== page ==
I’ve also been working on ways to make geometry relational (filled with relations between objects) to give students cognitive tools to attach geometry problems and proofs.  On top of this, I am making Glenn Doman-style flashcards in reading and math for my young daughter and preparing to take the Praxis PLT (blech!).

hearing data?

When I was contemplating a new way of doing things, the first thing that came to mind was a spreadsheet and showing students how to use it as a playground for analyzing data.  The second thing that came to mind as a demonstration of geometric sequences was to hear the data.  I love a command in Mathematica called Play (which I found in their Documentation Center), which takes a function specifying a sound and plays it.  To build on this, what I wanted was to take a sequence of frequencies, generate brief pure tones, and play them in succession.  Easy, right?  It would have been if I had Mathematica, but when I stopped being a student, I let my license lapse.  So I thought I could do it in Python.  It turns out that sound libraries are a pickle to get straightened out.  There are so many, and on top of this I’m having trouble compiling/installing them on Mac OS X.  What have I tried?

  • Snack (required Tcl/Tk Aqua, which isn’t bad to have anyway)

    error reading package index file /Library/Tcl/tdbc1.0b1/pkgIndex.tcl: expected version number but got "1.0b1"
    Traceback (most recent call last):
    File "sound.py", line 20, in
    File "/usr/local/lib/python2.6/site-packages/tkSnack.py", line 23, in initializeSnack
    _tkinter.TclError: invalid command name "snack::setUseOldObjAPI"

    It sounds like some sort of screwy version mismatch, but I found a hint. This fixed it. It turns out that Snack can play pure tones using a generator, so it solves my tone problem but it can’t play any waveform without some work.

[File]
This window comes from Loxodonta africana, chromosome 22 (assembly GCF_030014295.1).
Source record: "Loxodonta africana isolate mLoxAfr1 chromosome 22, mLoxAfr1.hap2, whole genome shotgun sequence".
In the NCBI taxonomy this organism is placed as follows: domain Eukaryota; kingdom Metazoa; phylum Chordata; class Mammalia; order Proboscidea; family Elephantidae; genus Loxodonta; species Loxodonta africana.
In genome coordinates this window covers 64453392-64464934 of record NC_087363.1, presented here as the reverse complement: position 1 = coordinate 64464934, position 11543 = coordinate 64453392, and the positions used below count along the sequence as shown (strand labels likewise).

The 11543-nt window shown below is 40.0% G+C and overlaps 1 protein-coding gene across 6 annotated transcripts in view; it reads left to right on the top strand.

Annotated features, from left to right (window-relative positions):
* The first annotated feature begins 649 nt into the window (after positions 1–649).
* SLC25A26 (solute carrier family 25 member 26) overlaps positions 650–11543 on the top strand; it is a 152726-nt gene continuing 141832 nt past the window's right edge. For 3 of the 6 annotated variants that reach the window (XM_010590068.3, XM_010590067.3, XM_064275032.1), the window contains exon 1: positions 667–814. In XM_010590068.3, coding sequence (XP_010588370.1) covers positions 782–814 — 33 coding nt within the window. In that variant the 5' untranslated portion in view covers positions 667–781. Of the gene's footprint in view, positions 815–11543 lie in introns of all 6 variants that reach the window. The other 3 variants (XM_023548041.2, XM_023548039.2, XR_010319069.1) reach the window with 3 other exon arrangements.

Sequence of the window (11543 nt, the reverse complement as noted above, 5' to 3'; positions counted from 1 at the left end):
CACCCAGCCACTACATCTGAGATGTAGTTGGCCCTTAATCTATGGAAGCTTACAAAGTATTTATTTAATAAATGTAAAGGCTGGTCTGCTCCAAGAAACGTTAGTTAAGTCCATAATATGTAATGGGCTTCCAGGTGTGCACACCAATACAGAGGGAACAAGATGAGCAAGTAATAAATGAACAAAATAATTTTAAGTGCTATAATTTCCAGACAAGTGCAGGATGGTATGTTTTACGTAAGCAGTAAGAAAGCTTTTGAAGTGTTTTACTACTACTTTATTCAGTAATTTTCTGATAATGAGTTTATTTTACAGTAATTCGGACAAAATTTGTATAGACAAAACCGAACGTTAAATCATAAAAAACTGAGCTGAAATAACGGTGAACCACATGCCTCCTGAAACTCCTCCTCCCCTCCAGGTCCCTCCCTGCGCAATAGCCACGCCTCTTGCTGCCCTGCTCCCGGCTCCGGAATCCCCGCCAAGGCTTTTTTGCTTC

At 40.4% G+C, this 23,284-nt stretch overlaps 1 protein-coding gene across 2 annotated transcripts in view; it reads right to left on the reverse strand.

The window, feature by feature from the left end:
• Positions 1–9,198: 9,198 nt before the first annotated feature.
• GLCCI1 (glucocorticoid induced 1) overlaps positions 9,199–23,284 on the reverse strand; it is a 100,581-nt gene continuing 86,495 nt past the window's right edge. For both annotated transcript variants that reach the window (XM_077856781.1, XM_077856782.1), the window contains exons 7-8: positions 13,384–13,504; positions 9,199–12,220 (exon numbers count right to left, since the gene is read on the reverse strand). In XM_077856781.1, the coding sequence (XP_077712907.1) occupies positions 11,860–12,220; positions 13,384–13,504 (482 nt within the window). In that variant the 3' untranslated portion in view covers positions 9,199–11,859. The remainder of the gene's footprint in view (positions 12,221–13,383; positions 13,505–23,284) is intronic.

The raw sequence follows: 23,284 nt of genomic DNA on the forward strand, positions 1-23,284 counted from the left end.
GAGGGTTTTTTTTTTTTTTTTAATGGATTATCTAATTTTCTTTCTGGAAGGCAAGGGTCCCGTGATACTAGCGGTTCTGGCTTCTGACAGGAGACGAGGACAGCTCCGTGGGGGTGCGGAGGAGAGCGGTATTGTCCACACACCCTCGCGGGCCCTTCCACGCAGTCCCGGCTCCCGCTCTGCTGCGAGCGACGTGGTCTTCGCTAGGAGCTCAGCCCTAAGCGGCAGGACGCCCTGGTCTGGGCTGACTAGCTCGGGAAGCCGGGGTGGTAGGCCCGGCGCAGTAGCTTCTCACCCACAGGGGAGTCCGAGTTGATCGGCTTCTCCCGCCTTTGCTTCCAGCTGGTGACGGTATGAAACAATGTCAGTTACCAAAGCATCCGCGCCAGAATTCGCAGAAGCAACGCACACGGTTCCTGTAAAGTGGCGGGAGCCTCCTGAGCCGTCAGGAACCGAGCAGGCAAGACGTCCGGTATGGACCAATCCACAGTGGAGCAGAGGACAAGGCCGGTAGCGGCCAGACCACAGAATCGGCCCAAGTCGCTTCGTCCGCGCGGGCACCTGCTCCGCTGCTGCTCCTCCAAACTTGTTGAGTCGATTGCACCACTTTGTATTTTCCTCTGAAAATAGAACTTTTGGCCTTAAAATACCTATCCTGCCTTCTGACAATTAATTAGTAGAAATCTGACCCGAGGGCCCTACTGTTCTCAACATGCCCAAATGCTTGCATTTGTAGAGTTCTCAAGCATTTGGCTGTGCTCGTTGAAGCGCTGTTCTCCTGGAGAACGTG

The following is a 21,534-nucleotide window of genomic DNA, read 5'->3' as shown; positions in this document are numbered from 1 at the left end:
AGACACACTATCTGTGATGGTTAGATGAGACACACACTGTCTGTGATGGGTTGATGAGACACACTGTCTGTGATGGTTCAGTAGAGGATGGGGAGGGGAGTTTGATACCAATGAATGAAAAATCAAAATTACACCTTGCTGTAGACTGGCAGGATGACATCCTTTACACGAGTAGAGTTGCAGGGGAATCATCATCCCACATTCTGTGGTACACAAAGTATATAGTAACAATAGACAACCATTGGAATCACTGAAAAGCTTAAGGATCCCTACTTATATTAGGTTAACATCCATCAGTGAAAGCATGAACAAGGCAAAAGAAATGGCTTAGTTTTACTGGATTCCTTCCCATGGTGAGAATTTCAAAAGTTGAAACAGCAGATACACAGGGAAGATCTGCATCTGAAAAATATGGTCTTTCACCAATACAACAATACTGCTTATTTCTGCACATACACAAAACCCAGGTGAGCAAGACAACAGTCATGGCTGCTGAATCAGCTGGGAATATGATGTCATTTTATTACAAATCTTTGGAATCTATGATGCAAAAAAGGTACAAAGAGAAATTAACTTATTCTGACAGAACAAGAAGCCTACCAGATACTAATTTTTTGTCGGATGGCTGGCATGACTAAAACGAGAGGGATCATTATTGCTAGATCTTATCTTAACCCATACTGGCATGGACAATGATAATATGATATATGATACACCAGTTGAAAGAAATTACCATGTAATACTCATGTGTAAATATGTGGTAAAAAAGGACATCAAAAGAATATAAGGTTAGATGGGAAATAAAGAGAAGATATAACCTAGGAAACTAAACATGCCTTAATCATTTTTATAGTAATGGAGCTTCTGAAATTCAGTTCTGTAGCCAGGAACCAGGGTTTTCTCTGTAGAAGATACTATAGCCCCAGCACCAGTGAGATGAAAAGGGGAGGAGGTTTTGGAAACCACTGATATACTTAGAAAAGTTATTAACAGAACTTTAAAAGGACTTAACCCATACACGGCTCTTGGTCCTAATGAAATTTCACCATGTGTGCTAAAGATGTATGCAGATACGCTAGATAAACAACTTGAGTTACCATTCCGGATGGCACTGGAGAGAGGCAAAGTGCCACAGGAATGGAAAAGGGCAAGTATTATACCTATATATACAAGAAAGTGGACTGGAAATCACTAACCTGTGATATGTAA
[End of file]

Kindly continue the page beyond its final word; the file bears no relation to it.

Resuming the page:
• PyAudio
  • PyGame (didn’t like my Fink-installed SDL, but I didn’t pursue further.)
  • PyAudiere

I’ll have to update this later when I have more time to mess with it…

Published in: on 2009.06.04 at 16:26  Leave a Comment  
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First crack at a new way of doing things

Today I asked myself, “What would a 21st century Algebra 1 classroom look like?”  Let’s pretend I’m still in a world with frustratingly many content standards.  OK, so Algebra 1 begins with patterns of numbers, at least arithmetic and maybe geometric sequences.

My first attempt, trying to be meta and multi-modality:

OK, class.  Today we’ve got an interesting bunch of skills to learn, and you’re going to decide how to go about doing it.  Here’s one scenario where it might arise:  Your boss comes in and says, “we’ve got to understand how and why something is happening.  Here’s the data we have so far.  See if you can figure it out and explain it to me.  If we can understand the pattern, then maybe we can know if what we’re trying to do is having any effect.”

That’s pretty open-ended.  You’re going to have to solve the problem on your own and get back to her.  So let’s give you a problem of your own that you can solve and get back to me.  Come up with a proposal for how to learn how to analyze data. I’ll even break it into steps for you.  What’s your proposal?

  1. Propose a way to learn about analyzing data.  Can you come up with simple examples that are easy to explain?  Are there others that are not so easy?  What resources can you use to help you?  (Think books, your peers, Internet, not me)  What tools will be helpful?
  2. What is a way for you to practice and check your learning?
  3. What is a way to prove to yourself and others that you know what you are doing?
  4. What is a way to use or apply this to a practical problem that you care about?  (Think on social, economic, or personal dimensions.)  Research the project briefly, noting sources and collecting useful data to analyze.
  5. Have one of your peers review your plan and make changes based on their suggestions.

When you are done with your proposal, let me know, and I’ll take a look at it and offer my own suggestions.  Then we’ll have you get started carrying out your plan.

It’s not very refined and rather broad, but it hits many of the “21st century” skills mentioned by http://www.21stcenturyskills.org/.

Published in: on 2009.06.03 at 04:56  Comments (1)